Favorite Education Blogs of 2008

By Jay Mathews
Washington Post Staff Writer
Monday, April 7, 2008; 6:12 AM

Early last year, as an experiment, I published a list of what I and commentator Walt Gardner considered our favorite education blogs. Neither Gardner nor I had much experience with this most modern form of expression. We are WAY older than the Web surfing generation. But the list proved popular with readers, and I promised in that column to make this an annual event.

My promise was actually more specific: "Next year, through bribery or trickery, I hope to persuade Ken Bernstein, teacher and blogger par excellence, to select his favorite blogs and then let me dump on his choices, or something like that." As I learned long ago, begging works even better than bribery or trickery, and Bernstein succumbed. Below are his choices, with some comments from me, and a few of my favorites.

They are in no particular order of quality or interest. Choosing blogs is a personal matter. Tastes differ widely and often are not in sync with personal views on how schools should be improved. I agree with all of Bernstein's choices, even though we disagree on many of the big issues.

Bernstein is a splendid classroom teacher and a fine writer, with a gift for making astute connections between ill-considered policies and what actually happens to kids in school. He is a social studies teacher at Eleanor Roosevelt High School in Prince George's County and has been certified by the prestigious National Board for Professional Teaching Standards. He is also a book reviewer and peer reviewer for professional publications and ran panels on education at YearlyKos conventions. He blogs on education, among other topics, at too many sites to list. He describes his choices here as a few blogs he thinks "are worthwhile to visit."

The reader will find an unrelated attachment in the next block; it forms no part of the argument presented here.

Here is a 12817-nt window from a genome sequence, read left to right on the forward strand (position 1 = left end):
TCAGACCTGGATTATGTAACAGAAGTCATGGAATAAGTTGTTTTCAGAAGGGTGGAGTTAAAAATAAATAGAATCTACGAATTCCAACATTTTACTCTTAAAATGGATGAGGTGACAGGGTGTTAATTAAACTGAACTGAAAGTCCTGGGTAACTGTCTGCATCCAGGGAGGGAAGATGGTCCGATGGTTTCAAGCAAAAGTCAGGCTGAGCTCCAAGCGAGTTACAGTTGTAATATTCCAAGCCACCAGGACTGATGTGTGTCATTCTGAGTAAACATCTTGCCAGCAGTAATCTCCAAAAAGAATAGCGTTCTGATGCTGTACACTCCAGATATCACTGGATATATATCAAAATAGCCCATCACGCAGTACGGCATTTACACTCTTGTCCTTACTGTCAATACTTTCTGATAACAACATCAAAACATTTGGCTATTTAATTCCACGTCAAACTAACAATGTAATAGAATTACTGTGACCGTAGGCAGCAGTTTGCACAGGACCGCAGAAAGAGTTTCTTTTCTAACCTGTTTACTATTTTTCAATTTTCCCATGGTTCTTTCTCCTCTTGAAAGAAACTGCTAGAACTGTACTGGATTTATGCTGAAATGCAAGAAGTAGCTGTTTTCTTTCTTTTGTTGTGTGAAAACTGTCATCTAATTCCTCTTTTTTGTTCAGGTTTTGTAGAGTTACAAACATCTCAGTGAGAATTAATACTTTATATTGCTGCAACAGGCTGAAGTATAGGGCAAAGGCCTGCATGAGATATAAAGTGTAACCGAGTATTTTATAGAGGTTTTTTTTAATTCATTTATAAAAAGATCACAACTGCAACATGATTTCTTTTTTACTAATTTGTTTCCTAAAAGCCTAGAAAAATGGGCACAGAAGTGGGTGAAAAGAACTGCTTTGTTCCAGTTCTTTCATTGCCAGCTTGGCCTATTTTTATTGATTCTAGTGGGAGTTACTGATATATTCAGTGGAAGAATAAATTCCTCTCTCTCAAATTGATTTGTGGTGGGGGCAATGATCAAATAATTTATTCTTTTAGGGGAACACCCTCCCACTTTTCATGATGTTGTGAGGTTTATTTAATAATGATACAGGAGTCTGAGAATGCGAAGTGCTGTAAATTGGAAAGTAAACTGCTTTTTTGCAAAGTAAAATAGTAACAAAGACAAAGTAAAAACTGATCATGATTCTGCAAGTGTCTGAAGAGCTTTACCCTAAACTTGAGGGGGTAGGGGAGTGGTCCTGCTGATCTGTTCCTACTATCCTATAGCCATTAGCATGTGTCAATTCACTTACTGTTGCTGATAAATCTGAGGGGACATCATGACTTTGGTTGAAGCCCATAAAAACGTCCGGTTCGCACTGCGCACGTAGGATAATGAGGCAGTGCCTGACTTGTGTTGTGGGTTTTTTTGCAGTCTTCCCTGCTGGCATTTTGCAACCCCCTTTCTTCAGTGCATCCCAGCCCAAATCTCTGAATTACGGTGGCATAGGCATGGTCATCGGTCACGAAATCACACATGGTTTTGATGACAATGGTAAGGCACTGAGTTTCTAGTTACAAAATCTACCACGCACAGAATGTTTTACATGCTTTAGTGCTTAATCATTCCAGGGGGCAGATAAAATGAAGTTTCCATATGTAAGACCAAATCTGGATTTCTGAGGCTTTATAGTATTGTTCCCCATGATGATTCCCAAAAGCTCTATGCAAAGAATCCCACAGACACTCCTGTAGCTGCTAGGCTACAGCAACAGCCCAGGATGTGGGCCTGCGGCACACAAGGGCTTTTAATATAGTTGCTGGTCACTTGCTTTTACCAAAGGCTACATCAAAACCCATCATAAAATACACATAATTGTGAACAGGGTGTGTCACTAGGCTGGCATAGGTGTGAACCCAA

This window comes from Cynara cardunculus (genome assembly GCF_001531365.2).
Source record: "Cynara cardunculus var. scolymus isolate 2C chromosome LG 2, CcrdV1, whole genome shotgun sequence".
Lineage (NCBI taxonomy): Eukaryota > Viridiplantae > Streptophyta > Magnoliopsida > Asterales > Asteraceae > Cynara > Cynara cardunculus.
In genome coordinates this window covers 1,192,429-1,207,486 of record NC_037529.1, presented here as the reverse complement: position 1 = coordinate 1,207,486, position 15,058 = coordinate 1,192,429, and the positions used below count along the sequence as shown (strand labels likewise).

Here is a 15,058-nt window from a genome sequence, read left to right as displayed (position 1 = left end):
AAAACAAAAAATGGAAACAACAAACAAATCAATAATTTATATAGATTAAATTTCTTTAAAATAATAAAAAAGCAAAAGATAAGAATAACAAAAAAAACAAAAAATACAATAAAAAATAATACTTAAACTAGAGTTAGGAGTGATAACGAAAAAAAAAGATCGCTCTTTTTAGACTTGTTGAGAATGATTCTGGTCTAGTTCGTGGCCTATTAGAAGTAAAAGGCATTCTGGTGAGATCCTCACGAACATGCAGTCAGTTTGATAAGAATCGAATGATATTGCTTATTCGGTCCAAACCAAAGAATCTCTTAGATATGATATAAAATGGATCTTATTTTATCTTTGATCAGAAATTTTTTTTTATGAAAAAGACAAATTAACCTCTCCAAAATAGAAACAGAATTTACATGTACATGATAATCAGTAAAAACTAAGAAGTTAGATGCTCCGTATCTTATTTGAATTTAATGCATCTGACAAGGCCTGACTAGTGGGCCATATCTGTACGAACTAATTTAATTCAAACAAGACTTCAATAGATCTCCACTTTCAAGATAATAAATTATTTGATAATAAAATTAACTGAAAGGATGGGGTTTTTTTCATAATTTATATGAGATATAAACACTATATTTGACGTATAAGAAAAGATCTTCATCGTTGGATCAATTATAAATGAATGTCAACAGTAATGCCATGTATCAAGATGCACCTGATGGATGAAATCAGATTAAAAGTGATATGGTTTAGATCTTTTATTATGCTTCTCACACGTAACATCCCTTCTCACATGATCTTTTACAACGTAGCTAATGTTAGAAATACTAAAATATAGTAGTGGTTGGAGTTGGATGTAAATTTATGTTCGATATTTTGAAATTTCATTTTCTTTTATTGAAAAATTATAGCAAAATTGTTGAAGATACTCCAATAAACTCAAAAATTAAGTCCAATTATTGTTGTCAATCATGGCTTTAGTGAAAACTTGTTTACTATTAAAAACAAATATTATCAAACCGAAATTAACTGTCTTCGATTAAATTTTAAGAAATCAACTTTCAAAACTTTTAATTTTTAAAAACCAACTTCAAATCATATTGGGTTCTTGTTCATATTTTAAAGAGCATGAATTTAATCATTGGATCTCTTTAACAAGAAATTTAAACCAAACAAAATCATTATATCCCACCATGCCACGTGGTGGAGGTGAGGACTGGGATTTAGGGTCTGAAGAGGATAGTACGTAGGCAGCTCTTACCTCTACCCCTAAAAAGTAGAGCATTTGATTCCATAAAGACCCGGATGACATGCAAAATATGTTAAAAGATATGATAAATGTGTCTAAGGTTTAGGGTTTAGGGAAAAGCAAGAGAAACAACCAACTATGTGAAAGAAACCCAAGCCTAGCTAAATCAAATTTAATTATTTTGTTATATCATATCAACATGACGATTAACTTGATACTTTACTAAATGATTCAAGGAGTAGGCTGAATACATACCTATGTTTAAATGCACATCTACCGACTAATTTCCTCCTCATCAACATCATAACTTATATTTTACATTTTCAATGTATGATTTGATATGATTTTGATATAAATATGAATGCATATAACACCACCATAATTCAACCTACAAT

· Bridging Differences. blogs.edweek.org/edweek/Bridging-Differences/

Bernstein: Deborah Meier and Diane Ravitch in the past have had their differences on educational issues. They both serve at the Steinhardt School of Education at New York University, and this shared blog is as valuable as anything on the Web for the insights the two offer, and for the quality of their dialog.

Mathews: I have a personal bias about this blog. I know Meier and Ravitch well, consider them the best writers among education pundits today and frequently bounce ideas off them.

· Eduwonk. www.eduwonk.com/

Bernstein: I often disagree with Andrew J. Rotherham, but his has been an influential voice on education policy for some years, and even now, along with all else he does, he serves on the Virginia Board of Education.

Mathews: I often agree with Rotherham, and my editors sometimes complain that I quote him too much. But the guy is only 37 and is going to be an important influence on public school policy for the rest of my life and long after.

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